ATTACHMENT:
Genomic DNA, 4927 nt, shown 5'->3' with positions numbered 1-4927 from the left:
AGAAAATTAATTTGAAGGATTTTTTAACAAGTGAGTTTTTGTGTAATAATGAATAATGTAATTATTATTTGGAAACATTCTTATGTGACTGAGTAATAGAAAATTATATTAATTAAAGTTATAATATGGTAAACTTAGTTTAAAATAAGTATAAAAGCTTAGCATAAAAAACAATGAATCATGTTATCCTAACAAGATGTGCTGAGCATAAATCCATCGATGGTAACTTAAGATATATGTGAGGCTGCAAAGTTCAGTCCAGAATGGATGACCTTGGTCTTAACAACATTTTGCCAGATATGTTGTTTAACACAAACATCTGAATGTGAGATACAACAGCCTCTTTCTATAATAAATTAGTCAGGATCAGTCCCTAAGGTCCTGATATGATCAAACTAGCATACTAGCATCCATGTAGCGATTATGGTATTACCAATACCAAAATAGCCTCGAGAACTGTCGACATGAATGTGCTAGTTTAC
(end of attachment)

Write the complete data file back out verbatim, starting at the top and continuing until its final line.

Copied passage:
Genomic DNA, 4927 nt, shown 5'->3' with positions numbered 1-4927 from the left:
AGAAAATTAATTTGAAGGATTTTTTAACAAGTGAGTTTTTGTGTAATAATGAATAATGTAATTATTATTTGGAAACATTCTTATGTGACTGAGTAATAGAAAATTATATTAATTAAAGTTATAATATGGTAAACTTAGTTTAAAATAAGTATAAAAGCTTAGCATAAAAAACAATGAATCATGTTATCCTAACAAGATGTGCTGAGCATAAATCCATCGATGGTAACTTAAGATATATGTGAGGCTGCAAAGTTCAGTCCAGAATGGATGACCTTGGTCTTAACAACATTTTGCCAGATATGTTGTTTAACACAAACATCTGAATGTGAGATACAACAGCCTCTTTCTATAATAAATTAGTCAGGATCAGTCCCTAAGGTCCTGATATGATCAAACTAGCATACTAGCATCCATGTAGCGATTATGGTATTACCAATACCAAAATAGCCTCGAGAACTGTCGACATGAATGTGCTAGTTTAC